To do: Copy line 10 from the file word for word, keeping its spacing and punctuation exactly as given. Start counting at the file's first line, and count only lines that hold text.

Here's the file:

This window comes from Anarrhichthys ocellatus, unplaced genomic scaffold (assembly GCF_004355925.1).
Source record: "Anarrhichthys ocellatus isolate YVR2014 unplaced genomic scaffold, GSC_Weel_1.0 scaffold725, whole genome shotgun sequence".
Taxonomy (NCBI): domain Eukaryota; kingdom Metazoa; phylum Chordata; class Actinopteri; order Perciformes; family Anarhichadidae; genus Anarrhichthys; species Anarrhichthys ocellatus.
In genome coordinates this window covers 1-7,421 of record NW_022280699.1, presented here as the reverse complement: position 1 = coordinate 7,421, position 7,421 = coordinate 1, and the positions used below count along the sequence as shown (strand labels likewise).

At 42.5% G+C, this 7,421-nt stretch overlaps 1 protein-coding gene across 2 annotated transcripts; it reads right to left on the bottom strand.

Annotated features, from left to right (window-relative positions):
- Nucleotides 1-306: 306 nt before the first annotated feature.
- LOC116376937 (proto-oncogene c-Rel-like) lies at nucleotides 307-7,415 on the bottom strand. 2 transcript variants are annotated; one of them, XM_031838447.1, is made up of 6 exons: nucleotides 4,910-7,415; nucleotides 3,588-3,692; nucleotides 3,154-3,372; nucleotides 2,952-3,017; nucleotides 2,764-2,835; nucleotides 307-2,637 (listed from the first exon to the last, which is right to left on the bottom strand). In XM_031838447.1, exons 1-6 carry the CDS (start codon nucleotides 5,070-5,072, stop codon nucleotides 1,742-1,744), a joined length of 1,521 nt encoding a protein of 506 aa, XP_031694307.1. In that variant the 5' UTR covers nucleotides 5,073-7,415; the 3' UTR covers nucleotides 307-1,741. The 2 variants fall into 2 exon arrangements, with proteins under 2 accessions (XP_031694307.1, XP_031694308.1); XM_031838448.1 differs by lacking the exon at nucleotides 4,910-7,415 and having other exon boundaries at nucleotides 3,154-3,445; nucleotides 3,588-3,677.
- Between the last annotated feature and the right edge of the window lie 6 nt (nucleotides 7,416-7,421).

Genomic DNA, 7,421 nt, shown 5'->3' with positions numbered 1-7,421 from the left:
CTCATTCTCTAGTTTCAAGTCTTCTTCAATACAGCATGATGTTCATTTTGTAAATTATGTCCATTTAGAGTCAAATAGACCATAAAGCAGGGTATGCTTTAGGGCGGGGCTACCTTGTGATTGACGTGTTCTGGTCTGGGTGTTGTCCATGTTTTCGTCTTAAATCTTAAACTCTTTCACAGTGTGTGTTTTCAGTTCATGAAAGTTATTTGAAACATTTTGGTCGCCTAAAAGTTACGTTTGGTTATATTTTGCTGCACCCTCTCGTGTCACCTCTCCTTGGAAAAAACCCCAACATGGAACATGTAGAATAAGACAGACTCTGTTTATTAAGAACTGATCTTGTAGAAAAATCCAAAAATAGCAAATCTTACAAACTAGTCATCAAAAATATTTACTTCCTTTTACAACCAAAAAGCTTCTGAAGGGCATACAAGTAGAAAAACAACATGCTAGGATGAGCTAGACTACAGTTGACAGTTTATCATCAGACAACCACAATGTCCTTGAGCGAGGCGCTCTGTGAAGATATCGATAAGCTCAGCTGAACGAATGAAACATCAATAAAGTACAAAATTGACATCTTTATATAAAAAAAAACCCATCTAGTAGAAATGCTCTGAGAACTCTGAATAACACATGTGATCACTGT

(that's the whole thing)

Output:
Genomic DNA, 7,421 nt, shown 5'->3' with positions numbered 1-7,421 from the left: